Fiction Analysis of a&P and the Lesson

Topics: Short story, American Writers, John Updike Pages: 3 (1171 words) Published: March 25, 2013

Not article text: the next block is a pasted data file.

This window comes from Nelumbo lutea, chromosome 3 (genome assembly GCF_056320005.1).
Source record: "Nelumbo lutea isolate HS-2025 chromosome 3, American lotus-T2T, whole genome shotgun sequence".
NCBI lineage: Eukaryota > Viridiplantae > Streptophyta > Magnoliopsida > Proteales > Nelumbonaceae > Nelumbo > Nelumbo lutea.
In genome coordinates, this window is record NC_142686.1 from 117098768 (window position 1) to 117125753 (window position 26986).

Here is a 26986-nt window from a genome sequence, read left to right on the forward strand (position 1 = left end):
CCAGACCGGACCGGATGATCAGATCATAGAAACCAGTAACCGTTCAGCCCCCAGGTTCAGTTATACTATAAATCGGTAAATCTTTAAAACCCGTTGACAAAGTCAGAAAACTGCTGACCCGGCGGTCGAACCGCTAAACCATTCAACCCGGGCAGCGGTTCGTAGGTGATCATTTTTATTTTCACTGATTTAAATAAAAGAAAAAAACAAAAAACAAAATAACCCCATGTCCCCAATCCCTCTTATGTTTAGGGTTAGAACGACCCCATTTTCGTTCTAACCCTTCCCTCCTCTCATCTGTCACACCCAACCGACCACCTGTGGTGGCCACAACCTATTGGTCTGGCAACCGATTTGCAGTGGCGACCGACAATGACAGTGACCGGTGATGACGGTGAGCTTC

The theme of desire has been portrayed in many novels and stories. Perhaps the most well-known depiction of desire can be found in the Bible. In the Book of Genesis, a snake tempts Adam and Eve to eat the forbidden fruit of the Tree of Knowledge after he convinces them that they will gain God’s knowledge of good and evil and be protected from death. Despite God’s word to not eat of the fruit, Adam and Eve did so anyway. Surely, this story portrays temptation; however, beyond the theme of temptation lays the theme of desire. Knowing it was wrong, Adam and Eve ate the fruit because they had the desire for what the snake promised them. Similarly, Toni Cade Bambara and John Updike also display the theme of desire in their short stories. In “The Lesson” by Bambara and “A&P” by Updike, character, setting, and point of view are utilized to project the theme of desire. Though “The Lesson” and “A&P” take place in vastly different environments, a ghetto in New York and a quaint New England sea-side town, respectively, little separates the symbolic meaning of the setting. The protagonists of both short stories really have no yearn to be in their current surroundings. Sylvia in “The Lesson” describes her neighborhood as foul smelling. It was so bad “you couldn't halfway play hide-and-seek without a goddamn gas mask” (Bambara 1). Likewise, Sammy in “A&P” compares the costumer at his checkout lane to a witch. Within the first few paragraphs of both stories, one can tell that both Sylvia’s and Sammy’s atmospheres are not what they wish. Both the ghetto in which Sylvia lives and the grocery store in which Sammy works symbolize misery. Through the tone of the characters, one can gather that neither is happy and they wish for something greater. Without these particular settings that Bambara and Updike chose, the stories would have no meaning. For instance, if Bambara set Sylvia in a prestigious and wealthy neighborhood, there would be no narrative. “The Lesson” then...
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